Self Care Saturday

Today I have not been a strong woman.

Today I have been a woman in hiding, sheltering behind the walls of food television, internet recipe sites and You Tube cooking videos.

I was going to go to the march in London, I was going to do so much but the very thought of setting foot outside of my house today filled me with uncertainty and anxiety.

Attempting to be a strong woman has its price, and that price is a collapse of anything even approaching strength. It’s not something I am particularly proud of, and I’m not usually one to run away, but there has been so much over the past 12 months piling on that I’m not sure that strength is possible at the moment.

So yes, I’m hiding. I’m avoiding the news because it’s full of That Man, and I have no wish to even talk about him or use his name.

I’m going to be hiding tomorrow. I suspect I will be hiding for a while.



A Grinch Didn’t Steal Christmas

The…I hesitate to say man, but…the person who is President Elect did.

He took away the joy, he took away the lightness that people looked forward to all year. He’s stripped any certainty away from this life of mine, and he has voided all the grace, and the care and the thoughtfulness that went into the past terms filled by a REAL MAN who radiated nothing but respect and love to all. I DO NOT CARE about the politics, or if you hated him, but that man was a haven, and a safe, measured place, and now that safe place is gone. Whether you think it was the right thing or not doesn’t matter because dammit you let the wrong one in and I am scared that we will ALL pay.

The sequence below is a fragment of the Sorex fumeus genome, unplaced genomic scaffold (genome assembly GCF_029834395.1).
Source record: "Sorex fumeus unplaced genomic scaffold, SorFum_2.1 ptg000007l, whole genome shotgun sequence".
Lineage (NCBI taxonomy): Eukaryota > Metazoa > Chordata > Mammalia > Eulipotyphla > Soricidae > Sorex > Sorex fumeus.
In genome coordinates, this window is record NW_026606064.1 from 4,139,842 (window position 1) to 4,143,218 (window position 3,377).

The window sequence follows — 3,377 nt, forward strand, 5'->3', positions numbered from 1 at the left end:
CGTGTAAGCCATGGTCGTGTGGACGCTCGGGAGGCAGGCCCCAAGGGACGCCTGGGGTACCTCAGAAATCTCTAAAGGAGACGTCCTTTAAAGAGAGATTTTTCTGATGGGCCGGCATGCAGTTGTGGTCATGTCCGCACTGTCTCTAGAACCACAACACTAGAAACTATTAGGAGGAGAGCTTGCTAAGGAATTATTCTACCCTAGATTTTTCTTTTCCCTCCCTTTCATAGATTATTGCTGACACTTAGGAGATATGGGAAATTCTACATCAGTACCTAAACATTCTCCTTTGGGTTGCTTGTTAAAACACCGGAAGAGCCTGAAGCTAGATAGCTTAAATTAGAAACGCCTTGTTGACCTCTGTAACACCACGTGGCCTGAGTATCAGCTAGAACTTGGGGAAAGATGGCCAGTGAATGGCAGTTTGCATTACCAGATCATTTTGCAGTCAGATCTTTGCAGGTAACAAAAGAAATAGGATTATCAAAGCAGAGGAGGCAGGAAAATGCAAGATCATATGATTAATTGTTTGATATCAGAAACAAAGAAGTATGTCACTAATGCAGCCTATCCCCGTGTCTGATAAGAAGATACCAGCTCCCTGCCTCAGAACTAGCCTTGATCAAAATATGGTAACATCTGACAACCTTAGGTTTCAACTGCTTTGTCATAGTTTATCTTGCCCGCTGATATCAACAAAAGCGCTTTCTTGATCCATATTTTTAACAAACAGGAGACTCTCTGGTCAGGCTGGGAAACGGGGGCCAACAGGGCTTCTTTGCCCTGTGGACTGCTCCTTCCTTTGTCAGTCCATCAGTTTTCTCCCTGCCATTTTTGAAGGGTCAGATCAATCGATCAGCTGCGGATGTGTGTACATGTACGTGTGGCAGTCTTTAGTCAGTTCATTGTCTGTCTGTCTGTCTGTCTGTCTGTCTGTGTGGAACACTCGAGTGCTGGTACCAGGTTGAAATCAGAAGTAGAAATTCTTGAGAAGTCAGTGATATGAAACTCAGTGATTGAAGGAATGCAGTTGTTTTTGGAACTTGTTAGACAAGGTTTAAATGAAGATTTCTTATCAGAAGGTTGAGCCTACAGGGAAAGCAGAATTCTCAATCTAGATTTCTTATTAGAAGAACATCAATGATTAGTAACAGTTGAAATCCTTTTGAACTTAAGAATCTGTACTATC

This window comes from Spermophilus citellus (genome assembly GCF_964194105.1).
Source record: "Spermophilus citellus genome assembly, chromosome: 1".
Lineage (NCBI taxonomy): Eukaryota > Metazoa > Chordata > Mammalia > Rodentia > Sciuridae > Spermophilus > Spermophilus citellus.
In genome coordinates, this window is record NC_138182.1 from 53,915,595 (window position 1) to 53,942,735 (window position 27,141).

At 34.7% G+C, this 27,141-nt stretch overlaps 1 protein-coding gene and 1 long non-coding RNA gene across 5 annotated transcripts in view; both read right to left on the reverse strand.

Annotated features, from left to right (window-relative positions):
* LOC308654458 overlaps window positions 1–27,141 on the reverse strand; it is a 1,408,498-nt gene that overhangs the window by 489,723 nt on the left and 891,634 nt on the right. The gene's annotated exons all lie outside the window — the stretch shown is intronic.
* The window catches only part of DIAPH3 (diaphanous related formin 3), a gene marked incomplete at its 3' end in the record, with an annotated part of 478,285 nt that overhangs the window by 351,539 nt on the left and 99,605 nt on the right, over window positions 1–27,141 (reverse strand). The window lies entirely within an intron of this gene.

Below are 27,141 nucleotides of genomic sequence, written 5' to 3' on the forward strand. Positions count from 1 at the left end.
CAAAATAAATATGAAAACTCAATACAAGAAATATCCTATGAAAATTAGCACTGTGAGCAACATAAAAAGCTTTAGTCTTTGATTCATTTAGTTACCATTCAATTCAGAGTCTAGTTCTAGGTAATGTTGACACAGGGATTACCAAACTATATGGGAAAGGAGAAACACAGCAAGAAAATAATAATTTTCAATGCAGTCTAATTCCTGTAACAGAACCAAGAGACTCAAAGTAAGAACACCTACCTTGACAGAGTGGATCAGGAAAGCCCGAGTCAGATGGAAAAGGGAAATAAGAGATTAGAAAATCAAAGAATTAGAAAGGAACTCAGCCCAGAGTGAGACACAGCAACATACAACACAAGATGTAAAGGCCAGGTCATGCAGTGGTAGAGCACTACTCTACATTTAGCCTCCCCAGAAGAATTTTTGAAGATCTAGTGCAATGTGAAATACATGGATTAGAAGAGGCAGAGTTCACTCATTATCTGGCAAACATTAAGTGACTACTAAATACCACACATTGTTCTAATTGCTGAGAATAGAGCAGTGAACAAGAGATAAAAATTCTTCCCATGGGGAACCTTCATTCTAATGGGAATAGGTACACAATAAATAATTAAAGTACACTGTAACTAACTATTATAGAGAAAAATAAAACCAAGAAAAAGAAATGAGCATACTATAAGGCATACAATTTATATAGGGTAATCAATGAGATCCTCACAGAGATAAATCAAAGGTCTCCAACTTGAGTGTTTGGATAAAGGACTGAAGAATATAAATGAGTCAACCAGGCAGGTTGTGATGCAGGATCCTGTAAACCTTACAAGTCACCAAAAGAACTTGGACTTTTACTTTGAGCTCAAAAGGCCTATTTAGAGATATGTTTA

All there is in my life now is fear. Real fear that we are headed into a far darker abyss than we have ever seen. I try to fight it, I try to lighten my days by looking at what I have, and who I have around me, but it’s there.

There is no joking about it for me. People try to make light of it, joking about him, but i cannot do that.

I just can’t. Nothing about this is funny, or lighthearted, or joyful.

I can’t see past it. It won’t go away. It refuses to leave and it stays and squats in my subconscious like the ugliest most wart covered toad there ever was, radiating hatred and degradation and darkness at my core.